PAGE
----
The pressure-volume loop technique uses inserted catheter. Cardiac volumes are derived from electrical signals measured by intracardiac electrodes located on catheter. Pressure and volume are plotted in an XY graph to study cardiac cycles and retrieve hemodynamic parameters such as ejection fraction, cardiac output, pressure and volume derivation or stroke volume for instance.
The pressure and volume signals are used to compute PV loops curves, when connected to IOX2 software through a usbACQ interface.
The Transonic Scisense “Advantage” system measures ventricular volume either using the traditional conductance method or using the admittance method. The latter discriminates blood and muscle contributions to the conductance signal.
Indeed, the capacitive properties of the cardiac muscle, in opposition to the purely resistive blood, cause a phase shift between the excitation signal and the measured signal. The admittance technique uses this phase shift to quantify and remove muscle contribution from the measured conductance signal, in real time.
This provides a great advantage over classical conductance volumetry which treats parallel conductance as a constant, rather than a dynamic variable which changes throughout the cardiac cycle.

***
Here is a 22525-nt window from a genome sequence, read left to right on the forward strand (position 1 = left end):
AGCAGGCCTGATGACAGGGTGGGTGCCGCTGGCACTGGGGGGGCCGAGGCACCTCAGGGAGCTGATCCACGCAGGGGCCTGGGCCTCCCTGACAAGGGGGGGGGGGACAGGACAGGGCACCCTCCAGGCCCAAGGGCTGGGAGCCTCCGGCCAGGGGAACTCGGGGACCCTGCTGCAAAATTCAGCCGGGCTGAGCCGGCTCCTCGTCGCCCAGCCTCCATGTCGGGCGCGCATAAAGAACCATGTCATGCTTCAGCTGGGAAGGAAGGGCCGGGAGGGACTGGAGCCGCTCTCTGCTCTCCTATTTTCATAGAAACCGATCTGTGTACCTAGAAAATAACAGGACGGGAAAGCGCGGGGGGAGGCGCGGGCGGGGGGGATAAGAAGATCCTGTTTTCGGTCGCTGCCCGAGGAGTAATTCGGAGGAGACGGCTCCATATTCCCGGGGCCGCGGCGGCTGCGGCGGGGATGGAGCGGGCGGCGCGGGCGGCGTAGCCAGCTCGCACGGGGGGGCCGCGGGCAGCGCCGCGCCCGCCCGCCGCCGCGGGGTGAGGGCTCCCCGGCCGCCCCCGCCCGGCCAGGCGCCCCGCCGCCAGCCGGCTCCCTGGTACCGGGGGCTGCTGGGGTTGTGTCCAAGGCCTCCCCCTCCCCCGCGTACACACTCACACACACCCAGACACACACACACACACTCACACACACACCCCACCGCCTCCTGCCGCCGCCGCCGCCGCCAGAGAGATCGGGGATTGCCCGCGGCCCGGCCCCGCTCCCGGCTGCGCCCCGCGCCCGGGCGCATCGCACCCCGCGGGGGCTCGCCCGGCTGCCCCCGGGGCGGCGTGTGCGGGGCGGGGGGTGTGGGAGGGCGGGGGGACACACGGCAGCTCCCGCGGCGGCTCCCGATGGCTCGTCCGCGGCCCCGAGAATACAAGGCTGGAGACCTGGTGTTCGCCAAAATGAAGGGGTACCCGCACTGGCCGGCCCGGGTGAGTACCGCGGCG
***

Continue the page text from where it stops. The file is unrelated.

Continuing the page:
The ADV500 system employs an equation developed by Dr. Chia-Ling Wei to convert conductance to volume instead of the traditional Baan’s equation. Wei’s equation corrects for the nonhomogeneous nature of the Catheter’s electrical field distribution, by assuming a non-linear relationship between conductance and volume, gamma (γ), thus improving accuracy over a wider volume range.
ENPP1 enzyme replacement therapy improves blood pressure and cardiovascular function in a mouse model of generalized arterial calcification of infancy. Tayeba Khan et al, Disease Models & Mechanism (2018)
Pharmacological Inhibition of mTOR Kinase Reverses Right Ventricle Remodeling and Improves Right Ventricle Structure and Function in Rats. Andressa Pena et al, American Jour. of Resp. Cell and Molecular Biology, 2017
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